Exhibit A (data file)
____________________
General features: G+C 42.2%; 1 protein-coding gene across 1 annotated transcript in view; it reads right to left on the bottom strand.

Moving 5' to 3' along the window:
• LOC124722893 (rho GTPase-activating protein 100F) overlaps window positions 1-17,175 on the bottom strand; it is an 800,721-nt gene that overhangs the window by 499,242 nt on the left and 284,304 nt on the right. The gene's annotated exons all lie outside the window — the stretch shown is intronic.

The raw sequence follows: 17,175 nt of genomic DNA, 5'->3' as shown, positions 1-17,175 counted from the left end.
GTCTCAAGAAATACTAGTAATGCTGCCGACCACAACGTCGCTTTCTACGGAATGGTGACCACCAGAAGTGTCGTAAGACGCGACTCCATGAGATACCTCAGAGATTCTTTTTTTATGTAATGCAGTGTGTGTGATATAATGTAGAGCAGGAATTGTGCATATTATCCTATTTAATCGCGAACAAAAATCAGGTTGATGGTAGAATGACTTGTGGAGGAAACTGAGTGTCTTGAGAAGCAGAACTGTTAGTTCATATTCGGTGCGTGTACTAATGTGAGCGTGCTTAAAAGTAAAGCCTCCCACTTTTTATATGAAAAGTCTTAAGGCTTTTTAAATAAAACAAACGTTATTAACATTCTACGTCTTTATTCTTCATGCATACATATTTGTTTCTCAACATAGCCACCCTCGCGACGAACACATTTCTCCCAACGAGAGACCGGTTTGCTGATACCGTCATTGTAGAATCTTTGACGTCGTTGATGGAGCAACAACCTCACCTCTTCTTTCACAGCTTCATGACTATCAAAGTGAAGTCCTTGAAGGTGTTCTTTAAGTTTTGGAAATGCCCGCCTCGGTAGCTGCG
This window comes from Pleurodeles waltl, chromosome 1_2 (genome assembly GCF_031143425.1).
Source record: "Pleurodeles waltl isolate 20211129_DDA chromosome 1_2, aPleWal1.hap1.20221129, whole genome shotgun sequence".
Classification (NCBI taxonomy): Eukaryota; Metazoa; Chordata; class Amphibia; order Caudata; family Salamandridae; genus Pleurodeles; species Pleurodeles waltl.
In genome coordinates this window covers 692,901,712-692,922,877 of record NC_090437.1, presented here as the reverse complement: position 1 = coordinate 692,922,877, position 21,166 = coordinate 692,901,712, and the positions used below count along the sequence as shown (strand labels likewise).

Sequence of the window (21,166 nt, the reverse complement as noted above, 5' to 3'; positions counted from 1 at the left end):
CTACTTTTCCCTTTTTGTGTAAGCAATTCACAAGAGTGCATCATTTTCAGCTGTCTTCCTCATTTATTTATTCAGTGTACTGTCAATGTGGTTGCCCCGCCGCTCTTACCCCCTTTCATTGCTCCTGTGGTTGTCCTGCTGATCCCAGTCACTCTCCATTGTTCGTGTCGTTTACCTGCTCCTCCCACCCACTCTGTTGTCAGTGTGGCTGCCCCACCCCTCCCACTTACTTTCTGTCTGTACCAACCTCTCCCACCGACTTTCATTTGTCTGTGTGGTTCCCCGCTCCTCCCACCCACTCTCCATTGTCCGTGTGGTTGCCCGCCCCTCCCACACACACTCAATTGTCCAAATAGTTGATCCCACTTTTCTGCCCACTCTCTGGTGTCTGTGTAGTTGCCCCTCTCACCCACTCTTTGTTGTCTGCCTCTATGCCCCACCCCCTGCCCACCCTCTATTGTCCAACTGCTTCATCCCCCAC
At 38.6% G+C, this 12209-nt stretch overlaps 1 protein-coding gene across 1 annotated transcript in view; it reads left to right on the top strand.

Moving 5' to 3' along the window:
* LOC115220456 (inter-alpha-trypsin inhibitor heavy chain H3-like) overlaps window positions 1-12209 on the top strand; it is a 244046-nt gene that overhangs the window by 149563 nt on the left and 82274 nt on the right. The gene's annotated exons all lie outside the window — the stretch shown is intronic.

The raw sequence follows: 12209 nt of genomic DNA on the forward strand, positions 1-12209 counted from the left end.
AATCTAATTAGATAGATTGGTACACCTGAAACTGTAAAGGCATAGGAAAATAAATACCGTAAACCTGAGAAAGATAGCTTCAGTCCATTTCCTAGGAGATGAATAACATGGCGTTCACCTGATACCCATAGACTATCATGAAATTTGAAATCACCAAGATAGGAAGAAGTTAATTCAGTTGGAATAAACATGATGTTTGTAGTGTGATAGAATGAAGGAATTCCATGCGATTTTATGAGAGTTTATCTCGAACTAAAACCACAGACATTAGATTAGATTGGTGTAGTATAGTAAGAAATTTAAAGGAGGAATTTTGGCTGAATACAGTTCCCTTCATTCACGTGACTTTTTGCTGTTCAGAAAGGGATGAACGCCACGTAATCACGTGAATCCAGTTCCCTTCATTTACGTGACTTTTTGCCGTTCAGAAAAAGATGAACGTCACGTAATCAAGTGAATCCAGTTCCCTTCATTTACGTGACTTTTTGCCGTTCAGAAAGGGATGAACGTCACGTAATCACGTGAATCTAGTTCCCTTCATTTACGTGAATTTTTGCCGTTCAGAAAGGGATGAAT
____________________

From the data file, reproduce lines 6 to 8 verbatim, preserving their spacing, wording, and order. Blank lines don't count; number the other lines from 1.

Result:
This window comes from Pleurodeles waltl, chromosome 1_2 (genome assembly GCF_031143425.1).
Source record: "Pleurodeles waltl isolate 20211129_DDA chromosome 1_2, aPleWal1.hap1.20221129, whole genome shotgun sequence".
Classification (NCBI taxonomy): Eukaryota; Metazoa; Chordata; class Amphibia; order Caudata; family Salamandridae; genus Pleurodeles; species Pleurodeles waltl.